But the optimist in her, somehow fails, when she calls herself as one who sees this transformation process as a “utopian goal that lights path that orients the struggle, but one that we will never fully achieve” (Page 107). Her judgment here is contestable.
In spite of having this understanding, Harnecker terms politics as an “art of constructing social and political forces that are capable of changing the balance of forces to the benefit of the popular movements, and making possible in the future what today appears to be impossible” (Page 167). The balance of forces can be changed only when the entrenched bourgeois values in the society that make it appear as if they are ruling through consensus rather than through force, are challenged and replaced. This necessitates a huge effort to bring in a 'cultural transformation' to build socialism, where the “individualist, consumerist, paternalistic culture of every person for him or herself...is gradually overcome” (Page 174). This demands a need for 'new ideas to go up against the old ideas'.
Contrary to various anarchist trends against a political organisation, Harnecker urges for the creation of a political body that creates “places where people can meet” and “understands it is not enough to create a huge organisation with hundreds of thousands of members” (Page 178). She specifies the requisite characteristics for this 'different kind of political organisation', which are:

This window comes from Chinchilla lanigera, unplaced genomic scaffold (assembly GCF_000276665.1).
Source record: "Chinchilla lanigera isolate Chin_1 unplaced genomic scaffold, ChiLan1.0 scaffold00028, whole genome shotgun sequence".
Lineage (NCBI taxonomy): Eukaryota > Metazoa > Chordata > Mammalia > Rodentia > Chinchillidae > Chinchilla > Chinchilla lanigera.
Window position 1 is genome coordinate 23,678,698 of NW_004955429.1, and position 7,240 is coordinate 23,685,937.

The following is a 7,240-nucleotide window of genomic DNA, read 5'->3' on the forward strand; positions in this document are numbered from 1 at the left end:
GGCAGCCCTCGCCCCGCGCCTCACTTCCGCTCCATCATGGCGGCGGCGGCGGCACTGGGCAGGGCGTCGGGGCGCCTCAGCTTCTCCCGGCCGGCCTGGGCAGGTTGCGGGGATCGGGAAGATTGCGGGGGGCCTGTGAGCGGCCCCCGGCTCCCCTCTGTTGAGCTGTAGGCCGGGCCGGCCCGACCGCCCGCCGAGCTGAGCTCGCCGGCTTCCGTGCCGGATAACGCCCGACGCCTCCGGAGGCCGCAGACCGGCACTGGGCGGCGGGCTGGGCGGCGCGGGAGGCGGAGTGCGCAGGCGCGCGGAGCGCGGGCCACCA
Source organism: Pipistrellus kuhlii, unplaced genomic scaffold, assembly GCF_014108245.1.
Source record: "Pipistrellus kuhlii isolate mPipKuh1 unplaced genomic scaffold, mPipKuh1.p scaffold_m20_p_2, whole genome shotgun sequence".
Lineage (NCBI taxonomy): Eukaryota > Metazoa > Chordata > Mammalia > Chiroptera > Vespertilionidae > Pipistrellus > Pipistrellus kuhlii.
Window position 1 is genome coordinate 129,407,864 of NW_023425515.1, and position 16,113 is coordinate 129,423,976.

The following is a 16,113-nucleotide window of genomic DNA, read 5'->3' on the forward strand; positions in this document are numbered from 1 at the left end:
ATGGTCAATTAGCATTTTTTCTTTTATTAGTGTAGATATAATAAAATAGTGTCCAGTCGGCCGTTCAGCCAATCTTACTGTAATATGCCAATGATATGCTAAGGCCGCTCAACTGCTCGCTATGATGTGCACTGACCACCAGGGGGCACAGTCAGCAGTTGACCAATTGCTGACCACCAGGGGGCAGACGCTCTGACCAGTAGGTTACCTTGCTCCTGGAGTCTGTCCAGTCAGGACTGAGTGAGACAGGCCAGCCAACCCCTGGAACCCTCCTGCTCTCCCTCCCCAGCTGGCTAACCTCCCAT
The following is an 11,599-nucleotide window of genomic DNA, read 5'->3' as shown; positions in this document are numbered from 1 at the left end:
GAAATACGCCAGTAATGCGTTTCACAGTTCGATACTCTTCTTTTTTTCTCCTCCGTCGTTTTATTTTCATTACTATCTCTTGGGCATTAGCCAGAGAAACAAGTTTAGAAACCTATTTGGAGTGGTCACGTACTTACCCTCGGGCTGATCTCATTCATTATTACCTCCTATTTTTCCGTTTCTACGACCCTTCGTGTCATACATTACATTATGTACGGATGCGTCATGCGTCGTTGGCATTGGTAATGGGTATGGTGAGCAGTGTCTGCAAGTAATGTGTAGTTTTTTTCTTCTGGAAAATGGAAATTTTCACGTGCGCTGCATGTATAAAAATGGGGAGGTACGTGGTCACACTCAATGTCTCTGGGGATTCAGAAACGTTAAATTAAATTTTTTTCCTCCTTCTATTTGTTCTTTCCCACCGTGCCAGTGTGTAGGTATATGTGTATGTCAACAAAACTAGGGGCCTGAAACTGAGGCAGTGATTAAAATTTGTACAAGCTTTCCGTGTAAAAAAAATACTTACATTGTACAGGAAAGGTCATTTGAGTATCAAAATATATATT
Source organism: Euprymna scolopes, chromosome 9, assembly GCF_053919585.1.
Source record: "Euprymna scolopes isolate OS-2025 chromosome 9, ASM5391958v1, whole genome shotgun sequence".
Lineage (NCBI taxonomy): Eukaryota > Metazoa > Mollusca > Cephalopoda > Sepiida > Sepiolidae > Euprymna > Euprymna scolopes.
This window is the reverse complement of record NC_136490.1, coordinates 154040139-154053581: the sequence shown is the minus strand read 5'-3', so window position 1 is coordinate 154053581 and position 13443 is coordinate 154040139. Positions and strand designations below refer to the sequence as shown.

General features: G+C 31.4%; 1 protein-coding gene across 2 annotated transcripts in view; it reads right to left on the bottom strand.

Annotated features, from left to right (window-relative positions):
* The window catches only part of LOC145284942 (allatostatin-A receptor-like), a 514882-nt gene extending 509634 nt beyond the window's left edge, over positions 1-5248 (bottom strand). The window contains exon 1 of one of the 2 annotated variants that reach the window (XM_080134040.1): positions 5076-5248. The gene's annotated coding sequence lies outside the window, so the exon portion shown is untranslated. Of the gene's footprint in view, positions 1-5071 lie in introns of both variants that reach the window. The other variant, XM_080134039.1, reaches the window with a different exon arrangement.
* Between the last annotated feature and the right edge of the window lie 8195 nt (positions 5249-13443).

· 'Learn from the new social actors of the twenty-first century': “They are particularly sensitive to the topic of democracy. Their fights have generally had as a starting point the fight against oppression and discrimination. They reject being manipulated and demand that...they can participate democratically in the making of decisions” (Page 183).